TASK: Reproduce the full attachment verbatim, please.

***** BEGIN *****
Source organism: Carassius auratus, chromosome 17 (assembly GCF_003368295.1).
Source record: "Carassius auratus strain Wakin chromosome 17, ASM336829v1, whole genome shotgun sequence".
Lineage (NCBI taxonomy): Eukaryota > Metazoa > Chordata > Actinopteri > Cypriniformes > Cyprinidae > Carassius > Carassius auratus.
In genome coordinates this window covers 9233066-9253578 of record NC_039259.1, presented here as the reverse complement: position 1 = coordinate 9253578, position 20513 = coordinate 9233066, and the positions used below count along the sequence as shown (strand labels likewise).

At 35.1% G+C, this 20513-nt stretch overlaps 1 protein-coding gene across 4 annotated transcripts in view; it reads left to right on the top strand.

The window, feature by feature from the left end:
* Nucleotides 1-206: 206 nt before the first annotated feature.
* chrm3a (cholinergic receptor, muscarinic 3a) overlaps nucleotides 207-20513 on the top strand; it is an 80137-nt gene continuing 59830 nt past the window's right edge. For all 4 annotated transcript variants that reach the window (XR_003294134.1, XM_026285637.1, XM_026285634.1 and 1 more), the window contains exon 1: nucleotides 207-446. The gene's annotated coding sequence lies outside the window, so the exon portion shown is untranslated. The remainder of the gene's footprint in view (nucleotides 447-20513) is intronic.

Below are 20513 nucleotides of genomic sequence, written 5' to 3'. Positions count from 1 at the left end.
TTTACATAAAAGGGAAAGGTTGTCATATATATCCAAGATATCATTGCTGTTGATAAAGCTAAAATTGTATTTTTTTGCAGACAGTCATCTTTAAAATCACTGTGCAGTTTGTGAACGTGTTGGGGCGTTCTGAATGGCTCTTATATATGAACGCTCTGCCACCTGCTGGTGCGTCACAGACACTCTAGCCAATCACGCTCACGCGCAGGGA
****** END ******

Source organism: Carassius auratus, chromosome 17 (assembly GCF_003368295.1).
Source record: "Carassius auratus strain Wakin chromosome 17, ASM336829v1, whole genome shotgun sequence".
Lineage (NCBI taxonomy): Eukaryota > Metazoa > Chordata > Actinopteri > Cypriniformes > Cyprinidae > Carassius > Carassius auratus.
In genome coordinates this window covers 9233066-9253578 of record NC_039259.1, presented here as the reverse complement: position 1 = coordinate 9253578, position 20513 = coordinate 9233066, and the positions used below count along the sequence as shown (strand labels likewise).

At 35.1% G+C, this 20513-nt stretch overlaps 1 protein-coding gene across 4 annotated transcripts in view; it reads left to right on the top strand.

The window, feature by feature from the left end:
* Nucleotides 1-206: 206 nt before the first annotated feature.
* chrm3a (cholinergic receptor, muscarinic 3a) overlaps nucleotides 207-20513 on the top strand; it is an 80137-nt gene continuing 59830 nt past the window's right edge. For all 4 annotated transcript variants that reach the window (XR_003294134.1, XM_026285637.1, XM_026285634.1 and 1 more), the window contains exon 1: nucleotides 207-446. The gene's annotated coding sequence lies outside the window, so the exon portion shown is untranslated. The remainder of the gene's footprint in view (nucleotides 447-20513) is intronic.

Below are 20513 nucleotides of genomic sequence, written 5' to 3'. Positions count from 1 at the left end.
TTTACATAAAAGGGAAAGGTTGTCATATATATCCAAGATATCATTGCTGTTGATAAAGCTAAAATTGTATTTTTTTGCAGACAGTCATCTTTAAAATCACTGTGCAGTTTGTGAACGTGTTGGGGCGTTCTGAATGGCTCTTATATATGAACGCTCTGCCACCTGCTGGTGCGTCACAGACACTCTAGCCAATCACGCTCACGCGCAGGGA